Director: Susanne Bier
Cast: Tom Hiddleston, Hugh Laurie, Olivia Colman, Tom Hollander, Elizabeth Debicki
Spoiler alert in effect.
While I was looking for good quality TV shows to watch, I stumbled upon this BBC miniseries. It’s a real gem. It’s based on the novel by the same name, written by John le Carre. If his name doesn’t sound familiar to you, the films made based on his work might. They include The Constant Gardener, Tinker Tailor Soldier Spy and A Most Wanted Man. I’ve only watched two of these adaptations, and I can already tell that he has a particular style within the spy genre, different to the likes of say James Bond or Jason Bourne franchises. It’s less brute force and guns, less skimpy girls, less action but much more suspense, intellect and emotion behind it. Similar to my comment when reviewing Arrival, people who prefer to be bombarded with fighting sequences and action will be disappointed. And I’m not trying to detract from those kind of movies. On some days, I crave watching some impossible action sequences and indulging in the unrealistic-ness of it. But I feel le Carre’s stories are more on the emotional side, and often provides a scathing but necessary commentary on a particular current political/social issue of that time.
In the case of The Night Manager, it explores the commercialisation of guns and weapons of war (including napalm), and the Western world’s involvement in the Middle East unrest during the Arab Spring. It looks at greed, corruption and evilness, all of which unfortunately constitute the practices of some modern businesses, with innocent people used as pawns, or at worst, nothing more than collateral damage for the greater good (or evil rather). It does it through the eyes of Jonathan Pine, a night manager at a luxury hotel in Cairo. He becomes implicated with an illegal international arms trade deal when he meets Sophie Alekan, the mistress of a powerful and rich businessman in Egypt named Freddie Hamid. A British intelligence agency catches wind of this and promptly recruit him as a spy to be placed within the inner circle of the person right at the very top of the food chain, Richard Roper. Richard Roper is described as the ‘worst man in the world’, but when we meet him, you wouldn’t think of this. He’s a charming suave man, who seems confident and surrounded by close friends and admirers. Sure, we can see that he is extremely well off, and clearly is used to enjoying the finer things in life, but he seems just like any other businessman at first. As the episodes progress, we start to see the real Richard Roper, as Pine is accepted as his right hand man. He’s cold, ruthless, devoid of empathy and his way of thinking is perfectly summed up in this line: “Becoming a man is realising that it’s all rotten. Realising how to celebrate that rottenness, that’s freedom.” Nothing is out of the question so as long as it generates a return.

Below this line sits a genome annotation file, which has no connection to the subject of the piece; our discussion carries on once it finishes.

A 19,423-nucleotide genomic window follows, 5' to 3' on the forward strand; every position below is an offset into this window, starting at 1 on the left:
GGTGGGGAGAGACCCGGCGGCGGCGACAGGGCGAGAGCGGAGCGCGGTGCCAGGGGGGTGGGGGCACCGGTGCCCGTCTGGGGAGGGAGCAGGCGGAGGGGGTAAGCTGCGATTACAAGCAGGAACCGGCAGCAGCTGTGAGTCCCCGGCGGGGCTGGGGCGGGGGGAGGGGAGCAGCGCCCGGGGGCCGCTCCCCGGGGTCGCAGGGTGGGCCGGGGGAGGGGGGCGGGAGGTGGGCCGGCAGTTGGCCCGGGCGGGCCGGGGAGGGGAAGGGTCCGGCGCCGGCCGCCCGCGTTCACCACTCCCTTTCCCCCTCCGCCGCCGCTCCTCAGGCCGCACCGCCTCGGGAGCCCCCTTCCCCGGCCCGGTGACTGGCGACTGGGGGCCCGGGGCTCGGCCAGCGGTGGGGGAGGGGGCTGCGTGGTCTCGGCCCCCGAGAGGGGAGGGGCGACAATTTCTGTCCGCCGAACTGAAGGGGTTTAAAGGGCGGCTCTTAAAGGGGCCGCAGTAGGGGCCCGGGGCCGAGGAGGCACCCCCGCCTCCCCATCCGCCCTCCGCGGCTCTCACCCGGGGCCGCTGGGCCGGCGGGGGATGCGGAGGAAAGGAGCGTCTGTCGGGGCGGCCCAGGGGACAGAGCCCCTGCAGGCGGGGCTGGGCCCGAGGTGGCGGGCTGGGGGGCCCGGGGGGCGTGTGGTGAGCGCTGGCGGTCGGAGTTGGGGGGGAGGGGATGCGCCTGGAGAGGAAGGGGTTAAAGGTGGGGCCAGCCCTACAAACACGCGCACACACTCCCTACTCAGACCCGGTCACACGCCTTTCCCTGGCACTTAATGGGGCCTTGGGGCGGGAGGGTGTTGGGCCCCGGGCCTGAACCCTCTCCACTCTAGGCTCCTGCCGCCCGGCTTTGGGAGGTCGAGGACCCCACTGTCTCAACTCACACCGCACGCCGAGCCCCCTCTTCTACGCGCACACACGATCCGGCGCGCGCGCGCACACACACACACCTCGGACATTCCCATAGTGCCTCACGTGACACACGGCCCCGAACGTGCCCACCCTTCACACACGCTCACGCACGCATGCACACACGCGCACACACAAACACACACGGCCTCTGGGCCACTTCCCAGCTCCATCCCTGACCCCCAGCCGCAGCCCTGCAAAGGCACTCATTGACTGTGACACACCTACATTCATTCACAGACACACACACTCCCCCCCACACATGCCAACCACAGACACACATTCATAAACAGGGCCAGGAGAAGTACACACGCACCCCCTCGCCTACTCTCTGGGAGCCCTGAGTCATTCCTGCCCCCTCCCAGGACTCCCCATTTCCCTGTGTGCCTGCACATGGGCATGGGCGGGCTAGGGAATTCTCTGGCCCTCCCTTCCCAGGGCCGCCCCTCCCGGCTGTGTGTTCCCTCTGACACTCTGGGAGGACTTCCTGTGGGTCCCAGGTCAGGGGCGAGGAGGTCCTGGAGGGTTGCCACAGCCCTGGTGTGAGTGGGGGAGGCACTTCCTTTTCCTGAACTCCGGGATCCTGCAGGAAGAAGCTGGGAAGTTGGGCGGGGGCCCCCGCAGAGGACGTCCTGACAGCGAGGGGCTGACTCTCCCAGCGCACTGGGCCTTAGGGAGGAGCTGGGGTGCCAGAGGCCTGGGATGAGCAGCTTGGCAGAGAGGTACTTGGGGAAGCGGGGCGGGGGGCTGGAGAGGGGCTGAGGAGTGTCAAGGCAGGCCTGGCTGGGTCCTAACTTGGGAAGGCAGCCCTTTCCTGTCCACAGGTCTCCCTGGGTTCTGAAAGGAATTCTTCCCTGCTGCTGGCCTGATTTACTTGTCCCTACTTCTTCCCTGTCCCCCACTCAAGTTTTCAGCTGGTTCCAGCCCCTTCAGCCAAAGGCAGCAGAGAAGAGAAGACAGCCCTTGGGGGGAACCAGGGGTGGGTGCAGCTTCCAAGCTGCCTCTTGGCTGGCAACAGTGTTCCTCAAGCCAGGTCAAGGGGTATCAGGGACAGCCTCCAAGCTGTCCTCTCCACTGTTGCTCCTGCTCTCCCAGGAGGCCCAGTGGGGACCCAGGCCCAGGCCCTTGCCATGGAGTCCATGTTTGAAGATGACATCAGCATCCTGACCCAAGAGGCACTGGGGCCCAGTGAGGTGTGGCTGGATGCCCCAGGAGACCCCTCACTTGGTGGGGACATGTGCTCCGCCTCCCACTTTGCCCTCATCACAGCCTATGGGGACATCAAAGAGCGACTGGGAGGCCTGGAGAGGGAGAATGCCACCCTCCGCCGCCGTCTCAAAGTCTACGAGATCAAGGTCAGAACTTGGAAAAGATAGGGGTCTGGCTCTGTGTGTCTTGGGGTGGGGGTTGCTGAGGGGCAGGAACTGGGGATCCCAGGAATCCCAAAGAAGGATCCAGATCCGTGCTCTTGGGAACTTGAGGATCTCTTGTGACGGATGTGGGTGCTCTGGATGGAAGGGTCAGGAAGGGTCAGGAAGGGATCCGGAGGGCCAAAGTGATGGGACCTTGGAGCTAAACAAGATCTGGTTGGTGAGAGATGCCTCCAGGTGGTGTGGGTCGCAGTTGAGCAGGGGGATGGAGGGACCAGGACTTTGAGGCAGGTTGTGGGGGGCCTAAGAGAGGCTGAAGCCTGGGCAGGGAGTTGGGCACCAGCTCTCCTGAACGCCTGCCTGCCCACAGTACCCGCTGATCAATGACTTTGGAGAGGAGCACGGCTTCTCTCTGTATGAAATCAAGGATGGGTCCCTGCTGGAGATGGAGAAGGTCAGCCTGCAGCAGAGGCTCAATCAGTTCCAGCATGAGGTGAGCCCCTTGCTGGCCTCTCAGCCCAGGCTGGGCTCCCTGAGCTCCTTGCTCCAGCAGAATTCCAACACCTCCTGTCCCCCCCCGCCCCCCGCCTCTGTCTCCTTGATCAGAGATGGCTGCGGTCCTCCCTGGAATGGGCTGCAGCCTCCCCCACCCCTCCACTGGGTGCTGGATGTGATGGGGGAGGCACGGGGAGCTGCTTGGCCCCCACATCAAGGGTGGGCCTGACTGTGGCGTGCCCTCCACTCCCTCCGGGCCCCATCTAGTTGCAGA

In light of what’s happening in the world today, it’s a really chilling picture of what is going on behind our backs. Sometimes it’s just easier to forget that people like Richard Roper exist and live oblivious to all that’s happening. But this shows just how simple it is for an ordinary businessman to create war and how governments knowingly participate in such programs, if given the right incentives. Here, agents with high positions in MI6 are susceptible to corruption and in order to protect their client and their own reputation, they do increasingly reckless activities to cover themselves. They’ve dug their own holes. When I think about it, I guess it’s always been like that. People have always been greedy and those in powerful positions often succumb to deadly temptations. This show serves as a timely reminder of what really happens behind closed doors and the persuasion power of money, allowing viewers to be aware and educated about such practices.
The combination of great suspenseful storytelling and brilliant performances by the cast make for a thrilling and enjoyable watch. It’s one of those shows you just want to binge-watch, which is easy enough to do considering it only has six 1-hour episodes. Tom Hiddleston, Hugh Laurie and Olivia Colman are definitely the standout performances, with strong supporting performances from Elizabeth Debicki and Tom Hollander. Tom Hiddleston plays Jonathan Pine’s likeableness and charm with ease, using his boyish smile and laugh and his chiselled body to win over the audiences’ affections. It also helps that he’s easy on the eyes. Hugh Laurie, known from his lead role in House, surprisingly plays “the worst man in the world” very well. He’s so versatile; charming one moment, explosive the next. But for me, Olivia Colman is my favourite to watch. I couldn’t imagine anyone else playing Angela Burr. She provides the perfect amount of comedic relief, and gives the show a strong, independent female character. Her timing and facial expressions are spot-on and helps the audience in understanding the cause of her deep-rooted hatred for Roper. All three are nominated for the Golden Globes, and so is the show, so fingers crossed they pick up a few trophies in January.
Overall, I would highly recommend this miniseries. It’s got the right combination of tension, suspense, romance, humour and action. Plus, you might learn a thing or two. And if nothing else convinces you to watch, then Tom Hiddleston’s
abs performance should.
1. Do you think this is a faithful adaptation of Le Carre’s novel? Do you prefer the adaptations of his other novels better?
2. Do you think it’s worthy of being nominated for Golden Globes? Do you think it will win?